But there are even deeper problems here. Throughout the lecture Phillips equates “women and children first” with the Biblical idea of the strong sacrificing for the weak. Now certainly, in many cases it could be this, but it’s not hard to imagine a situation where it could easily be the opposite. For instance, I am a healthy 23-year-old female. If I approached a restaurant beside a frail 90-year-old man with a walker, who should open the door for whom? Common sense dictates that I should open the door, because the old man may be physically unable to do so himself. “Women and children first,” however, would seem to indicate that the old man, out of a sense of “chivalry,” should open the door for me! And since, in that scenario, I am the strong one, not the old man, how on earth does that qualify as the strong sacrificing for the weak?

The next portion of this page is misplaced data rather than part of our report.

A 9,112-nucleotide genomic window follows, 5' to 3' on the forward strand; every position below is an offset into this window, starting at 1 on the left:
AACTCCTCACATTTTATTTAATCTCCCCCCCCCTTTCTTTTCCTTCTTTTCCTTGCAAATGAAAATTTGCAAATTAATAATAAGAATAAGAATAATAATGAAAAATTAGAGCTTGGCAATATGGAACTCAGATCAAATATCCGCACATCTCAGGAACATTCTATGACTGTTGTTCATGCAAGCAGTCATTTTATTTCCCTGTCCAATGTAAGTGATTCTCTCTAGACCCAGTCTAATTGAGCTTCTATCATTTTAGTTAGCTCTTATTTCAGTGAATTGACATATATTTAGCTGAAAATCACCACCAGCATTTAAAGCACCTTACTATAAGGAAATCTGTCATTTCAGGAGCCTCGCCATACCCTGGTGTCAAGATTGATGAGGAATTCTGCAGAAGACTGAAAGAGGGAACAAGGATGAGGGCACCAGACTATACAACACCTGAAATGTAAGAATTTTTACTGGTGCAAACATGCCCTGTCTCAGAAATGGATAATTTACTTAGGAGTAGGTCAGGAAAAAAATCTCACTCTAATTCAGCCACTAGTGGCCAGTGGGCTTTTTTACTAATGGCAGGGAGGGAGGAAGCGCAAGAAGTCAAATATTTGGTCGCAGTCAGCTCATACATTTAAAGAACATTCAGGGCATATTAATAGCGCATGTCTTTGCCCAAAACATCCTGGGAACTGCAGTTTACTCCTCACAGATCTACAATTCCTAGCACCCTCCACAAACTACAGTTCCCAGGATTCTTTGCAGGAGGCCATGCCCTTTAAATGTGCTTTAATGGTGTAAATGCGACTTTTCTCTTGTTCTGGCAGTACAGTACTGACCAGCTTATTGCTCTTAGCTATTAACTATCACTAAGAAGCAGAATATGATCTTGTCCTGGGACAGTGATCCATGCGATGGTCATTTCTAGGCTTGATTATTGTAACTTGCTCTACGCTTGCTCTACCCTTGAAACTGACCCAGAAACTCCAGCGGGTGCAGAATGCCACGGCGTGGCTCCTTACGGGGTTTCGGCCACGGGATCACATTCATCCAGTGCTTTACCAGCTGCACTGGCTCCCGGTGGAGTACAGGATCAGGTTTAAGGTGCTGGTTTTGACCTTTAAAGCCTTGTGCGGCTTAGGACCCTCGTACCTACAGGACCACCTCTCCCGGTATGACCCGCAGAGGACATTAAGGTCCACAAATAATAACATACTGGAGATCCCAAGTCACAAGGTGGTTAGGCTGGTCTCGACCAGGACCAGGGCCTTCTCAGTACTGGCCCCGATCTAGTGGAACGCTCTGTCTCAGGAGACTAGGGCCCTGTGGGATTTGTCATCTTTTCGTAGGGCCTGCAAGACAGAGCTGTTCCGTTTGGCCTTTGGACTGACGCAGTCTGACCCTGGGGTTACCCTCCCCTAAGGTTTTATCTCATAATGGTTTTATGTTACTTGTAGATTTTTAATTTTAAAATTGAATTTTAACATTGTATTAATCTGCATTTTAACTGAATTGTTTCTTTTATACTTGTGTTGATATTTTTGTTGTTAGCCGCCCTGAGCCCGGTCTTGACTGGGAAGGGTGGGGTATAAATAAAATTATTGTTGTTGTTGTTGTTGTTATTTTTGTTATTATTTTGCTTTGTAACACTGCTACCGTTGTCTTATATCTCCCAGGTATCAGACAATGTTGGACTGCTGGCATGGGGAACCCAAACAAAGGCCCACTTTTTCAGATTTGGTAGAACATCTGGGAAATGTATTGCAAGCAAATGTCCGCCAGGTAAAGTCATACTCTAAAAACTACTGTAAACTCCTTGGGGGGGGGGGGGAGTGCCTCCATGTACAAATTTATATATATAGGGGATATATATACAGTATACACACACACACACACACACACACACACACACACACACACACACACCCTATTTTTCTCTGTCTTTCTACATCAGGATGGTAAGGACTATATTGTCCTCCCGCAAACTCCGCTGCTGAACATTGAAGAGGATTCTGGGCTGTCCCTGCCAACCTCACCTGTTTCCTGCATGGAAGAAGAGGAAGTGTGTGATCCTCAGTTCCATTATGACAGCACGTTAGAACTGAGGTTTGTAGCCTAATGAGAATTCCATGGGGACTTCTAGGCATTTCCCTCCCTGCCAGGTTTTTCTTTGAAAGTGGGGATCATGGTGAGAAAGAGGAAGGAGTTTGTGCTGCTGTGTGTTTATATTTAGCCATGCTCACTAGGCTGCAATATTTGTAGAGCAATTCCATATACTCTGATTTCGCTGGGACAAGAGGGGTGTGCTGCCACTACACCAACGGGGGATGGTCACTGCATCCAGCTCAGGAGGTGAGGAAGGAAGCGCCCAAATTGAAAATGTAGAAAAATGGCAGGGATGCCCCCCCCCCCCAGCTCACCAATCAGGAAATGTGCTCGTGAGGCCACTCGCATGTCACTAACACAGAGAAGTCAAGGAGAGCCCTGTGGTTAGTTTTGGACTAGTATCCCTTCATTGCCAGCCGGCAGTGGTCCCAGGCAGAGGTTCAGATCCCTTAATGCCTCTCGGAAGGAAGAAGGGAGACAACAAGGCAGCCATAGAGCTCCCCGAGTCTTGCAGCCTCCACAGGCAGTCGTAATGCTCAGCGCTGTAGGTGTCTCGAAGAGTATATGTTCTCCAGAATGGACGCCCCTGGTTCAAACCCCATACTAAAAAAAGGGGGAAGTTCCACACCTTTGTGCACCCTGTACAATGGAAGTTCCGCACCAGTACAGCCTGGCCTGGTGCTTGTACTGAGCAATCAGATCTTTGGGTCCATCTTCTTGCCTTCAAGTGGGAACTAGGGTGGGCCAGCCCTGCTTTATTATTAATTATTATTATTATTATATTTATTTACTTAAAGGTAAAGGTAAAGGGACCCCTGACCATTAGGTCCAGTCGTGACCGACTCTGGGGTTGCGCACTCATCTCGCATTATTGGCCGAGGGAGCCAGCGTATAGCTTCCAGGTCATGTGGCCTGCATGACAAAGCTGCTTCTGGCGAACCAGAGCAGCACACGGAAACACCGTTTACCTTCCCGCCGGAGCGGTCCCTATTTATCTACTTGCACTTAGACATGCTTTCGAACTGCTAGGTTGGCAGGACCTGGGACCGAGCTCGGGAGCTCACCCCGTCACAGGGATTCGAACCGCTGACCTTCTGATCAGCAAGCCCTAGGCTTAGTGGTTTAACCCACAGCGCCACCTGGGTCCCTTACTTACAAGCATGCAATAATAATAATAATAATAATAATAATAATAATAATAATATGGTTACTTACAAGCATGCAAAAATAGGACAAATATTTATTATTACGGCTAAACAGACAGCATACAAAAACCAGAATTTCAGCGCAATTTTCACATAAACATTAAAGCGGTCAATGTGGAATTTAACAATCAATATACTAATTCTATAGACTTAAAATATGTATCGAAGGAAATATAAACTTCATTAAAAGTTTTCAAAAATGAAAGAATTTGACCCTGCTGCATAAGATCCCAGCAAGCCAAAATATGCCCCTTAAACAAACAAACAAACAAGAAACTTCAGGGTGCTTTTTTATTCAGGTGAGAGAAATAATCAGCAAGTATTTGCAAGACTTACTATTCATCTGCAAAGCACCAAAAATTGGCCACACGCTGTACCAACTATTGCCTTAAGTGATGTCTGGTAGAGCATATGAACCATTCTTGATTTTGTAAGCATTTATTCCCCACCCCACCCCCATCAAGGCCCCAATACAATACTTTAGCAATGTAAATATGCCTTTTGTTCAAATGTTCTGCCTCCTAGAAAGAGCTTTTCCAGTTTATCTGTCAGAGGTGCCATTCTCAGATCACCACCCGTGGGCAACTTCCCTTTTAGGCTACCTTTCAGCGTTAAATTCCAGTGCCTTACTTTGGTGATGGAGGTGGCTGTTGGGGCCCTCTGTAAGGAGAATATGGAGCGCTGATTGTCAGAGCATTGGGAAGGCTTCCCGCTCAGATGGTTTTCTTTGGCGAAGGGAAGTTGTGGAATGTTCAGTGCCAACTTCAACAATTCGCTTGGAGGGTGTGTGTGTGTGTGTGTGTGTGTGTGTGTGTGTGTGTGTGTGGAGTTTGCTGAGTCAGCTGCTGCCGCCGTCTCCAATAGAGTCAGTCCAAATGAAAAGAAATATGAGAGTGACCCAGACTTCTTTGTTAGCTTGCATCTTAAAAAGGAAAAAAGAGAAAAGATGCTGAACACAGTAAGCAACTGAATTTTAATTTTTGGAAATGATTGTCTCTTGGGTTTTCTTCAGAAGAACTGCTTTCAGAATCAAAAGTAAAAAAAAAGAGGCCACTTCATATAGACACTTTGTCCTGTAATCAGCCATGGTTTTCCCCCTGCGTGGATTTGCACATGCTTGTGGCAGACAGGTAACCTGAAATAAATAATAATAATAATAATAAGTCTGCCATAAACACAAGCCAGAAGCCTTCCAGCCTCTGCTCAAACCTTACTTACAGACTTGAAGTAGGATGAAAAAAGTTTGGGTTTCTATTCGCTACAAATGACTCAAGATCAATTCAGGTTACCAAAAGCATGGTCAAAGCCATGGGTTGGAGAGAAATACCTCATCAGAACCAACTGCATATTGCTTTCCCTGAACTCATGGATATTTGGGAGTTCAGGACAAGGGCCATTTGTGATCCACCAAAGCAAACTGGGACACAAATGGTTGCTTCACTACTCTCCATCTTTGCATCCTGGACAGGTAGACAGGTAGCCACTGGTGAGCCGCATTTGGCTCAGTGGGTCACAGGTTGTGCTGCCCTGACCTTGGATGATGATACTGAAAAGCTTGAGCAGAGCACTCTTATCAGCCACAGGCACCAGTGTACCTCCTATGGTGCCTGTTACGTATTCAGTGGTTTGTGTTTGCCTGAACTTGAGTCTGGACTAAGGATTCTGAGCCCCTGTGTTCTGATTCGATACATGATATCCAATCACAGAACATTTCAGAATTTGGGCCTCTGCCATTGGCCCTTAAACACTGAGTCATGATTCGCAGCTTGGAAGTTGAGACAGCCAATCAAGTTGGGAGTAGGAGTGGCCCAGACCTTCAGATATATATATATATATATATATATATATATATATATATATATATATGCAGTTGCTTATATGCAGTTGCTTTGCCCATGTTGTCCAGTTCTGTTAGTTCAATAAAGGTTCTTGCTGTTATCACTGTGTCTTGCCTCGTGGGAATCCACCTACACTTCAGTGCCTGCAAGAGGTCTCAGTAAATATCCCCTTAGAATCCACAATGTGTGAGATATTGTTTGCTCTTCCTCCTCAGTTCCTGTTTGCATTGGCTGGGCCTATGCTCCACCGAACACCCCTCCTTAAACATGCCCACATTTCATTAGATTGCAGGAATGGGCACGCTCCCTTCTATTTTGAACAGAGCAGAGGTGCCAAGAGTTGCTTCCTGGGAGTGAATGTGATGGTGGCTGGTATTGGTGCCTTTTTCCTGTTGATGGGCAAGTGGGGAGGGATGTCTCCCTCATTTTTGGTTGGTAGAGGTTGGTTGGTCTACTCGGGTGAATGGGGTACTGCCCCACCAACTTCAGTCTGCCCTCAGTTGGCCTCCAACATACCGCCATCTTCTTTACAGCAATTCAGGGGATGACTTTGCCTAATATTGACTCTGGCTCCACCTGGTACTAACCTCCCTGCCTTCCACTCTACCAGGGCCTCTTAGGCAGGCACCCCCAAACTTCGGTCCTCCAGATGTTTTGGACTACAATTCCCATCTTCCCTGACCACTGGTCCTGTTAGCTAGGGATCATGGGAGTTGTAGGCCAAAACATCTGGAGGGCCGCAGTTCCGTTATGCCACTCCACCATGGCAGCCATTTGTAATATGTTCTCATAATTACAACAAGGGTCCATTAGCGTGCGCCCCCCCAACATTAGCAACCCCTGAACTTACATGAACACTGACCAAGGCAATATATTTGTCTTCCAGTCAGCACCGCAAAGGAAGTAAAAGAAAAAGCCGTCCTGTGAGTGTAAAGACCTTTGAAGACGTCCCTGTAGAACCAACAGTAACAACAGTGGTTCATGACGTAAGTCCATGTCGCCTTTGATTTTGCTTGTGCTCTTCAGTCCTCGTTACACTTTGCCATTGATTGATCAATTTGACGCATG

So after all this talk of “women and children first,” this inquiring mind, at least, wants to know how Doug Phillips himself lives out this all-important principle. His views on abortion seem like a good place to start, since that debate intimately involves not only women, but also the most vulnerable and helpless of all children, the unborn. But as I pointed out in my critique of Manliness, when we examine Phillips’ views on abortion we find a rather confusing contradiction:
Whereas those theories which justify the killing of the unborn child on the basis of the circumstances of conception (as in the case of rape or incest), or even the life of the mother (ectopic pregnancies) are completely false because they are based on unbiblical and humanistic ethics, unbiblical definitions of “self-defense” theory, and a rejection of the personhood of the child…
Wait. So we are to abide by “women and children first,” yet when it comes to ectopic pregnancies, which are non-viable in almost all cases, we are to let an innocent woman die a painful, horrific death by organ rupture and massive internal bleeding, thus leaving her children motherless and likely without their primary caregiver?